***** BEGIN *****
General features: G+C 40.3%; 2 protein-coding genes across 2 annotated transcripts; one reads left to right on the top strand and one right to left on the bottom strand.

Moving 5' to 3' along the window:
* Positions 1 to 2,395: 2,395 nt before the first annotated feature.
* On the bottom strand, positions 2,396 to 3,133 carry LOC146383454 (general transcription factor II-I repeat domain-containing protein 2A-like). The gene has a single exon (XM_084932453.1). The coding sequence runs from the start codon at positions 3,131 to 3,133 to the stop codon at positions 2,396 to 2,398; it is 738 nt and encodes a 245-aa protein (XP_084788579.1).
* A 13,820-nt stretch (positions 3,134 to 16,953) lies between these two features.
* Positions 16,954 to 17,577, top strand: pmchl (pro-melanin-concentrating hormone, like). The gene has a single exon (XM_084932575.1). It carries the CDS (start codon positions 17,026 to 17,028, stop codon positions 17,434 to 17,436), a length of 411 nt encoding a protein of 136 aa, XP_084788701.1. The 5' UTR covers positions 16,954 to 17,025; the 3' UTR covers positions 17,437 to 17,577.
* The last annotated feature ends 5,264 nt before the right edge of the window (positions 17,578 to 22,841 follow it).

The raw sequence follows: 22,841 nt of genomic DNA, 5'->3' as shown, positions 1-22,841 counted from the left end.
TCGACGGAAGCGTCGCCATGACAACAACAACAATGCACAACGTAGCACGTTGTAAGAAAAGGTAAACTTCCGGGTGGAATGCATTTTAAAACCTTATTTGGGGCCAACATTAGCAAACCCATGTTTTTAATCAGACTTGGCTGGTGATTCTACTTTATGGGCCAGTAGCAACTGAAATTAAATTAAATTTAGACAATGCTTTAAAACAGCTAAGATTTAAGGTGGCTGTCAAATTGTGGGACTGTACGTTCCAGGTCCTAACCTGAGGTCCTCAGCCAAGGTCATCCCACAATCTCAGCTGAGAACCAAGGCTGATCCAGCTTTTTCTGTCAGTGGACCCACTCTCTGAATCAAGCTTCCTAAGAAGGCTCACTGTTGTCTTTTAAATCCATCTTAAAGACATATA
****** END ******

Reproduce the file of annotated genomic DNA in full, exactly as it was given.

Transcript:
General features: G+C 40.3%; 2 protein-coding genes across 2 annotated transcripts; one reads left to right on the top strand and one right to left on the bottom strand.

Moving 5' to 3' along the window:
* Positions 1 to 2,395: 2,395 nt before the first annotated feature.
* On the bottom strand, positions 2,396 to 3,133 carry LOC146383454 (general transcription factor II-I repeat domain-containing protein 2A-like). The gene has a single exon (XM_084932453.1). The coding sequence runs from the start codon at positions 3,131 to 3,133 to the stop codon at positions 2,396 to 2,398; it is 738 nt and encodes a 245-aa protein (XP_084788579.1).
* A 13,820-nt stretch (positions 3,134 to 16,953) lies between these two features.
* Positions 16,954 to 17,577, top strand: pmchl (pro-melanin-concentrating hormone, like). The gene has a single exon (XM_084932575.1). It carries the CDS (start codon positions 17,026 to 17,028, stop codon positions 17,434 to 17,436), a length of 411 nt encoding a protein of 136 aa, XP_084788701.1. The 5' UTR covers positions 16,954 to 17,025; the 3' UTR covers positions 17,437 to 17,577.
* The last annotated feature ends 5,264 nt before the right edge of the window (positions 17,578 to 22,841 follow it).

The raw sequence follows: 22,841 nt of genomic DNA, 5'->3' as shown, positions 1-22,841 counted from the left end.
TCGACGGAAGCGTCGCCATGACAACAACAACAATGCACAACGTAGCACGTTGTAAGAAAAGGTAAACTTCCGGGTGGAATGCATTTTAAAACCTTATTTGGGGCCAACATTAGCAAACCCATGTTTTTAATCAGACTTGGCTGGTGATTCTACTTTATGGGCCAGTAGCAACTGAAATTAAATTAAATTTAGACAATGCTTTAAAACAGCTAAGATTTAAGGTGGCTGTCAAATTGTGGGACTGTACGTTCCAGGTCCTAACCTGAGGTCCTCAGCCAAGGTCATCCCACAATCTCAGCTGAGAACCAAGGCTGATCCAGCTTTTTCTGTCAGTGGACCCACTCTCTGAATCAAGCTTCCTAAGAAGGCTCACTGTTGTCTTTTAAATCCATCTTAAAGACATATA